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# Combinations problem!

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Intern
Joined: 28 Aug 2011
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29 Aug 2011, 16:50
Why isn't the probability of getting 2 jacks, 2 queens, and 1 other card from 5 cards (4c2x4c2x48c1)/(52c5) not the same as 4/52(the chance for the first jack)x4/51(the chance for the second jack)x4/50(the chance for the first queen)x4/49(the chance for the second queen)x48/48 the chance for the other card? And how would you express the chance of getting a 4, 5, 6 in combinations(4/52x4/51x4/50), why wouldn't it be 4c1x4c1x4c1/52c3 in combinations? I made these problems up and can't seem to figure them out, gahhhhhhhh!!!

Look: the probability of getting 3 jacks and 2 kings in combinations is 4c3x4c2/52c5 which is 9.2344..., it's the same as 4/52x3/51x2/50x4/49x3/48, why can't the other ones work?

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Re: Combinations problem! [#permalink]

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31 Aug 2011, 22:16
JohnnyV wrote:
Why isn't the probability of getting 2 jacks, 2 queens, and 1 other card from 5 cards (4c2x4c2x48c1)/(52c5) not the same as 4/52(the chance for the first jack)x4/51(the chance for the second jack)x4/50(the chance for the first queen)x4/49(the chance for the second queen)x48/48 the chance for the other card? And how would you express the chance of getting a 4, 5, 6 in combinations(4/52x4/51x4/50), why wouldn't it be 4c1x4c1x4c1/52c3 in combinations? I made these problems up and can't seem to figure them out, gahhhhhhhh!!!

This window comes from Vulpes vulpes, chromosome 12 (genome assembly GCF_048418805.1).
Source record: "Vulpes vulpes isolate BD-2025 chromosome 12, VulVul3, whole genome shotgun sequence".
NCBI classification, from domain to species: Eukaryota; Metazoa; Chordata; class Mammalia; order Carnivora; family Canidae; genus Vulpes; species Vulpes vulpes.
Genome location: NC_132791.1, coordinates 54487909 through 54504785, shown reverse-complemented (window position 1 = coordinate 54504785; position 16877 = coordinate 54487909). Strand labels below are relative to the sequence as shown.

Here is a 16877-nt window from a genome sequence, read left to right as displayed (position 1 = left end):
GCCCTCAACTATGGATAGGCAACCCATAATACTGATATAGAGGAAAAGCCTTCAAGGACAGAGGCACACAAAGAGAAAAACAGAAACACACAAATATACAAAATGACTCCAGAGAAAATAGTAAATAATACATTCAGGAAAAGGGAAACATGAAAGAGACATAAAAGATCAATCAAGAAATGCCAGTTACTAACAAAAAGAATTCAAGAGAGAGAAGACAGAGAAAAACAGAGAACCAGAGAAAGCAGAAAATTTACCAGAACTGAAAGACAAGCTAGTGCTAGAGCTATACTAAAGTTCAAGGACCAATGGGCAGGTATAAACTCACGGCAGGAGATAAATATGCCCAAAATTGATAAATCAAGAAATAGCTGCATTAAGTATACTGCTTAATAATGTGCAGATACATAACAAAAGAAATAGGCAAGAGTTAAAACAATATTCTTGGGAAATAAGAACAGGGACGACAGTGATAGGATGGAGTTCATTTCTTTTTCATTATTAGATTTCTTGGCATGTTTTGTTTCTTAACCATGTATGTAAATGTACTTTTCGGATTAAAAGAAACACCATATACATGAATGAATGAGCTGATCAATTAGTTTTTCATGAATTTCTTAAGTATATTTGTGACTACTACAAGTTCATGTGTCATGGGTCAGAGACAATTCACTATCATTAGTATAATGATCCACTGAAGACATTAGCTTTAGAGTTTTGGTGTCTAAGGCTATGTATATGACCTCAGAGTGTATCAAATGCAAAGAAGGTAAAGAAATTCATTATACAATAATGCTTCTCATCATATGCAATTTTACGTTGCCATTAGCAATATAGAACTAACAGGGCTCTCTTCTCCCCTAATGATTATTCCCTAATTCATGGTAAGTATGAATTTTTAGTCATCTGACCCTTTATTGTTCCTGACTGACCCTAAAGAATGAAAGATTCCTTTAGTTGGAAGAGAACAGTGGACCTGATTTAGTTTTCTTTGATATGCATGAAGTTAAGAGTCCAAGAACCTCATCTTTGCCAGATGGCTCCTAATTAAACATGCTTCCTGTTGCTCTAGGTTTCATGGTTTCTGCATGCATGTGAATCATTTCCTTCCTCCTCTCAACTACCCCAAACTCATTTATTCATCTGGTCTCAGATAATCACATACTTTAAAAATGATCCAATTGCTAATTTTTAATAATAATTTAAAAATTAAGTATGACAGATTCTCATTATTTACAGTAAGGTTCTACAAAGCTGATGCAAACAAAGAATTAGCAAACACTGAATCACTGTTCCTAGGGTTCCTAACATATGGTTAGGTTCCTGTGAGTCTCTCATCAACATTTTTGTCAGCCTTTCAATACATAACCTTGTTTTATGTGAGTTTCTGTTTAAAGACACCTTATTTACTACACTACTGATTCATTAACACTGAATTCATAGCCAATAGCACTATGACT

Probability of getting 2 jacks, 2 queens and 1 other card is 4C2 * 4C2 * 44C1 / 52C5
(Assuming that the other card cannot be a jack or a queen)
= 4*3 * 4*3 * 5*4*3*2* 44/ 2*2 * 52*51*50*49*48 = 4*3*4*3*(5*3*2)*44/ (52*51*50*49*48)

It is not the same as 4/52(the chance for the first jack) * 3/51(the chance for the second jack) * 4/50(the chance for the first queen) * 3/49(the chance for the second queen) * 44/48 the chance for the other card
Here, you are arranging the cards too. This is the probability of getting a jack first, the another jack, then a queen, then another queen and then any other card i.e. this is the probability of getting JJQQA
But you could get 2 jacks, 2 queens and another card in many other ways e.g. JQJQA or AQQJJ etc
When you find the probability this way, there is an implied sequence of events. To cover all the sequences that give you 2 jacks, 2 queens and another card, you need to multiply this probability by the total number of such sequences.
In how many ways can you arrange 2 jacks, 2 queens and another card? In 5!/(2!*2!) = 5*3*2
So total probability = (4/52) * (3/51) * (4/50) * (3/49) * (44/48) * 5*3*2 = 4*3*4*3*(5*3*2)*44/ 52*51*50*49*48

You see that the probability is the same in both the cases.

JohnnyV wrote:
Look: the probability of getting 3 jacks and 2 kings in combinations is 4c3x4c2/52c5 which is 9.2344..., it's the same as 4/52x3/51x2/50x4/49x3/48, why can't the other ones work?

Same concept here. Try and work it out.
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Kudos [?]: 17408 [0], given: 232

Re: Combinations problem!   [#permalink] 31 Aug 2011, 22:16
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# Combinations problem!

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